In 2008, he was appointed Director of NIB. He was offered a good salary and bonuses built into achievement. He not only met, but he exceeded the goals set for him. His detractors, would now have the public believe that somehow he managed these bonuses under the table, and paid them to himself. In other words, he was busy stealing the people’s money. Instead, he was busy increasing the people’s savings — more than Mr Gibson could do when he was at the helm a few years earlier. And so, no one could begrudge him earning both a good salary and his promised bonuses. He stole nothing. Anyone who is in business knows that if one wants good returns, one needs experienced staff — and experienced staff is expensive.
However, during his tenure, although coming from a staunch PLP family — many stalwart councillors among them — he must have stepped on some political PLP toes. It would seem that they are certainly out to get him. Someone remarked that they were surprised that Mr Ingraham would hire Mr Cargill because he was such a strong PLP. But that is the difference between Mr Ingraham and the PLP. If he wants the best, he does not let politics stand in his way. In Mr Cargill, he saw a good manager. He was not looking for a good PLP, he was looking for a Bahamian manager who could do the job. Mr Cargill was his man.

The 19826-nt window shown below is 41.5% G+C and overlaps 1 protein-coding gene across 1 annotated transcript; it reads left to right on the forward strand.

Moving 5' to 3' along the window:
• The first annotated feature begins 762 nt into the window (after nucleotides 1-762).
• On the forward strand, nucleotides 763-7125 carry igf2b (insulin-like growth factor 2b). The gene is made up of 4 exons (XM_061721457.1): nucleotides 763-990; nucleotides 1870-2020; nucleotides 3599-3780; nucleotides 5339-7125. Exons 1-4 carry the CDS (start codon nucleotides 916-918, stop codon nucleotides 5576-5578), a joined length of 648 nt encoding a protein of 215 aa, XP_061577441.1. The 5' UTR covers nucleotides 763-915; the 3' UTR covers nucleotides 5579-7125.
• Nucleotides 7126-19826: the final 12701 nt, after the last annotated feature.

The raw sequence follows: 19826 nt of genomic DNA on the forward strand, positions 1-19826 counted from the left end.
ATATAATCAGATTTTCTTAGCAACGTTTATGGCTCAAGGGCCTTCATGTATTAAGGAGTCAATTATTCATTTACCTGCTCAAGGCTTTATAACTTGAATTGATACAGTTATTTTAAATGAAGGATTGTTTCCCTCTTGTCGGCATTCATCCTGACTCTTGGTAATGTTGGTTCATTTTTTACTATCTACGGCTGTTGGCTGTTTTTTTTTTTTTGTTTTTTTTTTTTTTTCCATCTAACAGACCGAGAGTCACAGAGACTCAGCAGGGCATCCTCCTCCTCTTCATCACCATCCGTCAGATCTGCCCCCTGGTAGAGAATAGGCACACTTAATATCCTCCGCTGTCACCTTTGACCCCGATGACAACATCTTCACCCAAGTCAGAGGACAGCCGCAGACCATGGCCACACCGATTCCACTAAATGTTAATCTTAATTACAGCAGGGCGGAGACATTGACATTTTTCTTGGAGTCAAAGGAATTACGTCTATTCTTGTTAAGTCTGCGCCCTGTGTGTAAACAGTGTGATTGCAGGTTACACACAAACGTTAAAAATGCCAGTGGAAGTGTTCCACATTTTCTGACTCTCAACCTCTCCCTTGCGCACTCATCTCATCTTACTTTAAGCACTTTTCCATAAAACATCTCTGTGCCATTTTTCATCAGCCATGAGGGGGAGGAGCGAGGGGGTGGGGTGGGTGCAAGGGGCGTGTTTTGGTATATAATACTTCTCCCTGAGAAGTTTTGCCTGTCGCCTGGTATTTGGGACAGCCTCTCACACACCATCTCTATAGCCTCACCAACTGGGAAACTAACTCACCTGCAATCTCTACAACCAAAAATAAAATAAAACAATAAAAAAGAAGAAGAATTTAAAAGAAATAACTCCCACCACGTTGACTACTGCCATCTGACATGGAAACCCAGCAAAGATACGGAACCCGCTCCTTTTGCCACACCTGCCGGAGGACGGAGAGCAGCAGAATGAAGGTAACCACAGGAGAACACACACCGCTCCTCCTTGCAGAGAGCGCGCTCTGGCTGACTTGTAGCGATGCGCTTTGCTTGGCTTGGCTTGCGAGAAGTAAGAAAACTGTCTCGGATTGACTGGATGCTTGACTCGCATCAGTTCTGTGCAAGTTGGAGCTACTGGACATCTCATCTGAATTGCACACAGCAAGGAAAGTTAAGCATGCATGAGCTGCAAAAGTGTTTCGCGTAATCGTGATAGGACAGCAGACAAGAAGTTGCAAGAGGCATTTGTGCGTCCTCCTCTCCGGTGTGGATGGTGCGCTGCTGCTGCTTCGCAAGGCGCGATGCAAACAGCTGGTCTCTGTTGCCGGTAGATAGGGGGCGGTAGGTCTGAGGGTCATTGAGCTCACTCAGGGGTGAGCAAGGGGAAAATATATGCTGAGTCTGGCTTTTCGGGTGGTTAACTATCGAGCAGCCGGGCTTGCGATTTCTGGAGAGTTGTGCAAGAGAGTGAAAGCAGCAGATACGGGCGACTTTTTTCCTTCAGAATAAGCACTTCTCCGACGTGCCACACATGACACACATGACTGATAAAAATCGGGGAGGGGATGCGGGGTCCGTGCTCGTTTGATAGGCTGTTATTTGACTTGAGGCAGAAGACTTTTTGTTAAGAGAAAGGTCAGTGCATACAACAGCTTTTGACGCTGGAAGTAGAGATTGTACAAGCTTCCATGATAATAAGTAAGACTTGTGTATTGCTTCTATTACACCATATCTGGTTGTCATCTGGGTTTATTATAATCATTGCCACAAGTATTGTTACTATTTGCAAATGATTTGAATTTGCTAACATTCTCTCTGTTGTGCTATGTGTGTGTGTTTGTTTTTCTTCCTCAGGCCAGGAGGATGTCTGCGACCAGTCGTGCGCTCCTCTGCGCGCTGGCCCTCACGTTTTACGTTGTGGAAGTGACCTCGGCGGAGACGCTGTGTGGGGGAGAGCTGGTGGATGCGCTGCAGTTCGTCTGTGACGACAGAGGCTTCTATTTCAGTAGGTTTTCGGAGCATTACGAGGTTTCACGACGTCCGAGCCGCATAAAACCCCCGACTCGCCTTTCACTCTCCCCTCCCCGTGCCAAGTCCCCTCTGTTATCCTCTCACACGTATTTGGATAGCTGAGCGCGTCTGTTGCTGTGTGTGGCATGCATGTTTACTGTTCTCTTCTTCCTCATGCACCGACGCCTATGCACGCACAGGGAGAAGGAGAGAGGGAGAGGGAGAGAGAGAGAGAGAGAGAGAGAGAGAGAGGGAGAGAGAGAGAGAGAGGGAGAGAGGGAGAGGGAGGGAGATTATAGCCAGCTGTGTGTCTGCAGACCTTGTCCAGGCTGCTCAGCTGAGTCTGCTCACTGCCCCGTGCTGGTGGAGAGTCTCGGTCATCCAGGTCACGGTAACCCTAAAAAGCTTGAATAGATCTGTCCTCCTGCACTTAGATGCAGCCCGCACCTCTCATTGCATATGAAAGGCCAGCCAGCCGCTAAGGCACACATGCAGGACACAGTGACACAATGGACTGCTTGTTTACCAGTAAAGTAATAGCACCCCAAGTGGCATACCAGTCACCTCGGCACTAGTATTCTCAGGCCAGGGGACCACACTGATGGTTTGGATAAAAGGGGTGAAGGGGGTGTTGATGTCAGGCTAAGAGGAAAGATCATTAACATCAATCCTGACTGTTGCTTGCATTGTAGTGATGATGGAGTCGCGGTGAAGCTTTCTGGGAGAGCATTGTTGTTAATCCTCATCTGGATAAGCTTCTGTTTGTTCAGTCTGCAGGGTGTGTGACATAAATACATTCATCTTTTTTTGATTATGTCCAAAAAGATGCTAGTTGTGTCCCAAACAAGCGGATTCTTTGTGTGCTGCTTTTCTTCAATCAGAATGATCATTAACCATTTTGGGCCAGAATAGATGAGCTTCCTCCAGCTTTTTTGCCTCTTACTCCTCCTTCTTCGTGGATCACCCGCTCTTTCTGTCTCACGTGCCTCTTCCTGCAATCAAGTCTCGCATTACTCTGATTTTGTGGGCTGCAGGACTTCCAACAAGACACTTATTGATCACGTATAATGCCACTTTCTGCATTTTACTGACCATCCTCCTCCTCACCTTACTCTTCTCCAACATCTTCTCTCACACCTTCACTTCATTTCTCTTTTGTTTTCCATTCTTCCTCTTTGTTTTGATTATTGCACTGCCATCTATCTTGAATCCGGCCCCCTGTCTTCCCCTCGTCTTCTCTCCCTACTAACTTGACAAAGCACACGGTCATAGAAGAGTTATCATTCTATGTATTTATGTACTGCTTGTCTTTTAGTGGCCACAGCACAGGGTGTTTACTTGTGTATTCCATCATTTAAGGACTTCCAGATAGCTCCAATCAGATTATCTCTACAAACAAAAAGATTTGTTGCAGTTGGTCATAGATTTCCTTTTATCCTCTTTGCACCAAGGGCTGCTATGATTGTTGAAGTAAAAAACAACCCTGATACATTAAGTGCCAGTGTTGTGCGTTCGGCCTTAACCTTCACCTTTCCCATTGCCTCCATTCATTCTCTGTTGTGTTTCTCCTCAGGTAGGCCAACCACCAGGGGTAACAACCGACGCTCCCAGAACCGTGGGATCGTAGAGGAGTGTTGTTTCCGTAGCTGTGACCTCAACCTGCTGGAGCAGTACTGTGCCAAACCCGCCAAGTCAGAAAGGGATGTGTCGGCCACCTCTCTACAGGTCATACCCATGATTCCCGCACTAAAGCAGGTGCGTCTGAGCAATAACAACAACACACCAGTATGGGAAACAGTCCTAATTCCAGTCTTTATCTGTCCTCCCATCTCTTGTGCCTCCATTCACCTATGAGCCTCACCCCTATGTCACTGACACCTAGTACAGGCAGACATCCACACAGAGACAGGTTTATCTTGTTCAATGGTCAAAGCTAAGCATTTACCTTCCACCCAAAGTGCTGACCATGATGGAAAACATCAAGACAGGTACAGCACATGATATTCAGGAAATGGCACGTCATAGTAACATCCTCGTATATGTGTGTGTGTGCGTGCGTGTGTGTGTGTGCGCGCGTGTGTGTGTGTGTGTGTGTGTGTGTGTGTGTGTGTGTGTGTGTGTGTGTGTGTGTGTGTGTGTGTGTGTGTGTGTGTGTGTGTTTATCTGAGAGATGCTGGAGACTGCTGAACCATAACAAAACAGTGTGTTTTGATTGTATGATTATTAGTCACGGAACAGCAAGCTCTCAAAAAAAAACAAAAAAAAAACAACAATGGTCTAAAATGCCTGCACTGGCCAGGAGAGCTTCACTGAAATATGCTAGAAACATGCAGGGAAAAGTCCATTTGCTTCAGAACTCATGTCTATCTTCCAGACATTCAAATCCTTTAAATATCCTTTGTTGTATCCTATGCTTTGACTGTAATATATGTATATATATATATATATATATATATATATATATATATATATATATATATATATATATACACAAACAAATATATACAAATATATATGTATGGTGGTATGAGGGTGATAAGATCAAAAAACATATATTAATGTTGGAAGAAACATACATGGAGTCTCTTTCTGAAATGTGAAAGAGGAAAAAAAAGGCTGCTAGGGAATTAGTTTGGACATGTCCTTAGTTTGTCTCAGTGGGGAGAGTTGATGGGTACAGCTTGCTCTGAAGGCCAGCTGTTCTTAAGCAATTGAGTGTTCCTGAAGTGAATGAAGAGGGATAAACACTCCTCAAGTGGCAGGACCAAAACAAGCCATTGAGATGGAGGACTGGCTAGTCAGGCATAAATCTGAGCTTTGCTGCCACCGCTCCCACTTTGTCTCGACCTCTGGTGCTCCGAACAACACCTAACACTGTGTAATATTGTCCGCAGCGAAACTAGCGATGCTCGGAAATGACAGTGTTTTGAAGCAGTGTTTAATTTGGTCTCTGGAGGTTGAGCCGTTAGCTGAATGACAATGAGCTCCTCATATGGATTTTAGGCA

The PLP, instead of letting the audit take its course, have had their mouthpieces — including their chairman “Big Bad Brad” — up and down besmirching the Cargill name. The audit had become political.